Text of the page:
We got our initial encounter of what Kalinga community is at the town of Mar-O. We acquainted ourselves with the locals and the community. We made ourselves busy by socializing with the locals and watching native pigs and kids play around. It’s quite interesting that native pigs are more plenty than any other animals that were freely roaming around. The town also has one of the great viewpoints wherein you can have a scenic view of the mountains and rice terraces. We were also able to see Bugnay Village from the main road. If we only knew that our jeepney wouldn’t be coming back sooner, we could have gone to that nearby village and perhaps see what life seems like in that village.
One of the co-workers from the jeepney came back to the town and broke the news that the jeepney encountered a broken tire. We realized that we still would be waiting for more hours before the jeepney to arrive; hence, we went to the nearby store and bought some canned goods and biscuits to eat. We were already famished. We weren’t able to have a decent lunch when we were in Bontoc.
It was already dark when a jeepney came in. It was a different jeepney but this would also take us to our destination. We boarded the vehicle and left the town of Mar-o that served us our temporary shelter for almost four hours.
Homestay at Luplupa
Thirty minutes after, one of the locals called our attention and pointed to us the village of Luplupa. “Finally!” I’ve told myself. We were on the road for almost 24 hours, what we wanted to do was to get to our transient, put down our bags, have a decent meal and lay to our beds to have a rest. But before those things happened, we endured a quite of a long walk from the main road first because our transient is located at the heart of the village.
The way to the town of Luplupa from the main road is by crossing the hanging steel bridge. Crossing the hanging bridge under a dark sky was a little struggle yet exciting because we couldn’t see obviously what’s below us – and if there’s someone (or maybe something) coming towards us. We could only hear the raging river. The only light that guided us along the way was our flashlight from our mobile phones. The nearest light post was at the end of the bridge.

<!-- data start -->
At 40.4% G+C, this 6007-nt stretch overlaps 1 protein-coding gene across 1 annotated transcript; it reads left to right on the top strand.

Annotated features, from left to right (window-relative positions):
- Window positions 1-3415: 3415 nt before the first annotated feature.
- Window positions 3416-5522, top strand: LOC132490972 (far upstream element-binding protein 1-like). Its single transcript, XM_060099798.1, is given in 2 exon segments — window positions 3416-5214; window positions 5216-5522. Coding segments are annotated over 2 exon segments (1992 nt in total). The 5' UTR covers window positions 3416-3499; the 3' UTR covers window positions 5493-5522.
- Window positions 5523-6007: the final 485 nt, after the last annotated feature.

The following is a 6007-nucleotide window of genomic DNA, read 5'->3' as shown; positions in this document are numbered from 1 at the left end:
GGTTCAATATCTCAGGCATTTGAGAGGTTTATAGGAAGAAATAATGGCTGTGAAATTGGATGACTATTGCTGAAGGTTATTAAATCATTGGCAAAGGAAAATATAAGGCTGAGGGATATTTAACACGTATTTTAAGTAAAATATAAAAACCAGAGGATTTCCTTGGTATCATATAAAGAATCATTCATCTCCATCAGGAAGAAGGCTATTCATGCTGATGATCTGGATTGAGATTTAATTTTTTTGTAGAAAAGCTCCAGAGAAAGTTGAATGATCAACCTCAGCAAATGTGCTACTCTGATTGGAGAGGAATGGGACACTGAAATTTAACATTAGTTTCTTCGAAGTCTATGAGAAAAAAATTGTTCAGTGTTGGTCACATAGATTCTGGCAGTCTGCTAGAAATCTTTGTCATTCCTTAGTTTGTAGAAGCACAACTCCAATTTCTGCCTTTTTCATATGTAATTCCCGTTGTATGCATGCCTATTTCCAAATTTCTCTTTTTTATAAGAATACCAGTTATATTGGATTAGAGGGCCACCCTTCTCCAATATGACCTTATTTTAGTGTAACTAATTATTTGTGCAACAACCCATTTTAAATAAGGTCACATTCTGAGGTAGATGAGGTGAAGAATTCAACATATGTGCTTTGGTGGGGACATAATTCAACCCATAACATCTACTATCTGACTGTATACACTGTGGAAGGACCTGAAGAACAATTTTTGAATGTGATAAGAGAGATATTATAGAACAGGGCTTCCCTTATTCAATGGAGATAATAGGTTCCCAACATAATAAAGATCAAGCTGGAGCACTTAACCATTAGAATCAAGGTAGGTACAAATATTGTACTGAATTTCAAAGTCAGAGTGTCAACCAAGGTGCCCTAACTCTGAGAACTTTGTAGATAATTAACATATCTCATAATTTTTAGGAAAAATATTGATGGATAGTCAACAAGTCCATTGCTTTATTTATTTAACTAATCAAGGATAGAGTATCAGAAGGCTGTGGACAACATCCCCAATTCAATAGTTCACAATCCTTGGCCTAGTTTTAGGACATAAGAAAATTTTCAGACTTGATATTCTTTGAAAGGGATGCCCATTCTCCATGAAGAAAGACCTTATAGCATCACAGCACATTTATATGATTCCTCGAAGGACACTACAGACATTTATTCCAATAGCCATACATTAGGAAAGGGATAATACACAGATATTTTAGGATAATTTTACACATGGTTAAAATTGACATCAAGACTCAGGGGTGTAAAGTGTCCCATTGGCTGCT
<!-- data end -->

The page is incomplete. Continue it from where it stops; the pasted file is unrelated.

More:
Luplupa Riverside Inn was our humble abode while we were in Kalinga. Rate per night costs PHP 300 per person. We were greeted by Mang Johnny who is the caretaker of the guesthouse and Kuya Moises who will be our guide for our next day’s activities.
The guesthouse was our home for two nights. They also took care of all our meals while we were in the village. A meal costs PHP 100 per person, which was served a la home stay.
While the staff of the guesthouse prepared our dinner, we had a chat first with Mang Johnny and Kuya Moises about the province. It was also then that we discussed about our plan for the next day. Since we would be only having a full day to get around, with the use of the map painted in one of the walls of the guesthouse, we meticulously plotted our route. I didn’t know that there are so many places to explore in Tinglayan alone. Each village sounded interesting to get to. We wanted to visit several places but we were constrained with time. After some debates, we all had agreed to visit three villages; namely, Buscalan, Loccong and Butbut Proper.
It was on our following days that we were able to see Luplupa in broad daylight. It could have been better if we were able to allot longer time to get around the village. Seeing the hanging bridge in the open light of the day made me shiver with excitement. How fun it was to walk at the hanging bridge! The hanging bridge connects the village of Luplupa to the rest of Kalinga. Here is where we were also able to see closer the great Chico River.
The view of the hanging bridge, the river and the mountain range was a refreshing sight to start our hike. It was a great scene that made us even more excited to explore the villages of Tinglayan.